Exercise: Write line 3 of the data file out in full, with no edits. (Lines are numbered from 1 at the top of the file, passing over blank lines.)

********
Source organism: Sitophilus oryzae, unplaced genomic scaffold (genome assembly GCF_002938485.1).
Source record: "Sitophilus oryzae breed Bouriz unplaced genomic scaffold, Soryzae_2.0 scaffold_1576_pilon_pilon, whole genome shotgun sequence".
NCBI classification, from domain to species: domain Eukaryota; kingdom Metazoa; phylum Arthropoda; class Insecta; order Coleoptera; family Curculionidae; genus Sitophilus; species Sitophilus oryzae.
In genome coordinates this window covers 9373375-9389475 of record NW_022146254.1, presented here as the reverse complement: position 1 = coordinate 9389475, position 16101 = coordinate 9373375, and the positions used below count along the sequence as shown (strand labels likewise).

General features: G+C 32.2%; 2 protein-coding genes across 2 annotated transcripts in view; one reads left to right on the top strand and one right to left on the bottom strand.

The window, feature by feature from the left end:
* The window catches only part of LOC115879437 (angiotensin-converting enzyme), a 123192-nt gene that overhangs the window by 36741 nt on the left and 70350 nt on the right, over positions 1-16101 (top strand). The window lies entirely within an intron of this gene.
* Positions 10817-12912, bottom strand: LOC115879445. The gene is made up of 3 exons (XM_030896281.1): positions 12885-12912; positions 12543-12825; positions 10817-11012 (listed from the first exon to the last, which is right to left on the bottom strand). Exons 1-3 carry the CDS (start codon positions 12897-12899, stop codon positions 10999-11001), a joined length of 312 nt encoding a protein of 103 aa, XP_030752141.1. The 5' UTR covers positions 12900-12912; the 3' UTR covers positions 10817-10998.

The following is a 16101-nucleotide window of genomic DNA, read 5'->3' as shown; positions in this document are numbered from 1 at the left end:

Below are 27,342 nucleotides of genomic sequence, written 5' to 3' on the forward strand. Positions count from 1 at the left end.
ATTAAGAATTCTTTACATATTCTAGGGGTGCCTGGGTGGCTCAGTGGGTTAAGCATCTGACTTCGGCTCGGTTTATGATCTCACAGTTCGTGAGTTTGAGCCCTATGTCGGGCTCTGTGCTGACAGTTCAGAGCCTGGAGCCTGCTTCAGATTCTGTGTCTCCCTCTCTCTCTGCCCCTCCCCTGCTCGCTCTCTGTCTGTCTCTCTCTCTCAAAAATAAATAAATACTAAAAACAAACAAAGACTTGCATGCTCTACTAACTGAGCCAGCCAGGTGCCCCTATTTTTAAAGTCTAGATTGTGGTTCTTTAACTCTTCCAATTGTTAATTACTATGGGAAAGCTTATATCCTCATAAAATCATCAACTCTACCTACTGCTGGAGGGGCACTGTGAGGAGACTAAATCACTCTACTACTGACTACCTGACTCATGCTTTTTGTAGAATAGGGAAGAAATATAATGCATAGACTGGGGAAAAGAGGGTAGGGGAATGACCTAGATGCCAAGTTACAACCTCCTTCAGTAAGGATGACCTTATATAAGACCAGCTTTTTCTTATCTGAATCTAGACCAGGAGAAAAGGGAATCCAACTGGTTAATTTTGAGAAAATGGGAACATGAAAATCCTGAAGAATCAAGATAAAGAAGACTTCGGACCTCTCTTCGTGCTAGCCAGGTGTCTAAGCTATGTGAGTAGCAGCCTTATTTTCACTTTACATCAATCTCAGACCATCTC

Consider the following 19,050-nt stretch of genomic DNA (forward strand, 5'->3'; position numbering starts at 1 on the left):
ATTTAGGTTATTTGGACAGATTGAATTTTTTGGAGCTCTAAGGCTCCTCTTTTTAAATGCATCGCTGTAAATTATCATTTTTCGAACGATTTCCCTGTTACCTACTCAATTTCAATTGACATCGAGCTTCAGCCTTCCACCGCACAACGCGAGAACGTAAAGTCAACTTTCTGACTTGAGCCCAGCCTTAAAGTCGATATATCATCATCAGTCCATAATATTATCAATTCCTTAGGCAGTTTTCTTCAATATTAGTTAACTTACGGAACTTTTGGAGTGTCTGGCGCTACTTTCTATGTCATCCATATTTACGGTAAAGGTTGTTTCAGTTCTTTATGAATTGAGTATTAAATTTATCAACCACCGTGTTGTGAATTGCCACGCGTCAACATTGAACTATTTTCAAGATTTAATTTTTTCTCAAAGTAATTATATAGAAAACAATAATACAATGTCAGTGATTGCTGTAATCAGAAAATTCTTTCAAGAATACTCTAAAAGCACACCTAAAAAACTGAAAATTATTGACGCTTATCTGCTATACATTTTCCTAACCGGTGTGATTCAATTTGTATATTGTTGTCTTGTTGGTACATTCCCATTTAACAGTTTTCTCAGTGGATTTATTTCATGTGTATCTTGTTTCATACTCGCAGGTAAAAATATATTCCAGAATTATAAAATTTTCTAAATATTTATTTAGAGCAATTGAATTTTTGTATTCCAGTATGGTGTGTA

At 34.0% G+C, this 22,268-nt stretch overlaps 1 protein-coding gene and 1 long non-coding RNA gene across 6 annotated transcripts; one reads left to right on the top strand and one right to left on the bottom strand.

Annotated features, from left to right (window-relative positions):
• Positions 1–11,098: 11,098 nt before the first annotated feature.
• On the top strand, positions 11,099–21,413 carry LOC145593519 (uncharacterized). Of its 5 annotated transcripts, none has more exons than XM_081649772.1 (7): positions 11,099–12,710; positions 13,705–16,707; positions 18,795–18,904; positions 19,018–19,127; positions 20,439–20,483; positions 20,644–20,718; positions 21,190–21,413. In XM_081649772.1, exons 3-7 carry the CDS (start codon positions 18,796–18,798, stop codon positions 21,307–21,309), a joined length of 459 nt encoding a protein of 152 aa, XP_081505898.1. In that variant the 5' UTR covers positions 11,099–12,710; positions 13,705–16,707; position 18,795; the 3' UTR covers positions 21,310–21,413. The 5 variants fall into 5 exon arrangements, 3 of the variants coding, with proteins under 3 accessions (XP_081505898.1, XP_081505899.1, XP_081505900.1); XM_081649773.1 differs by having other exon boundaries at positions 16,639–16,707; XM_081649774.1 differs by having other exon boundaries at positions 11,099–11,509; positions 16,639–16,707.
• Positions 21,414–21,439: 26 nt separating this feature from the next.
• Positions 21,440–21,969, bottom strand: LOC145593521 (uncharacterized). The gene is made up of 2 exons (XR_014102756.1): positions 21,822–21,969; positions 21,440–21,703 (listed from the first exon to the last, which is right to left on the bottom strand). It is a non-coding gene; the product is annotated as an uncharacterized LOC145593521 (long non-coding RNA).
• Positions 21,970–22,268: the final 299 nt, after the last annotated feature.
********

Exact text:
NCBI classification, from domain to species: domain Eukaryota; kingdom Metazoa; phylum Arthropoda; class Insecta; order Coleoptera; family Curculionidae; genus Sitophilus; species Sitophilus oryzae.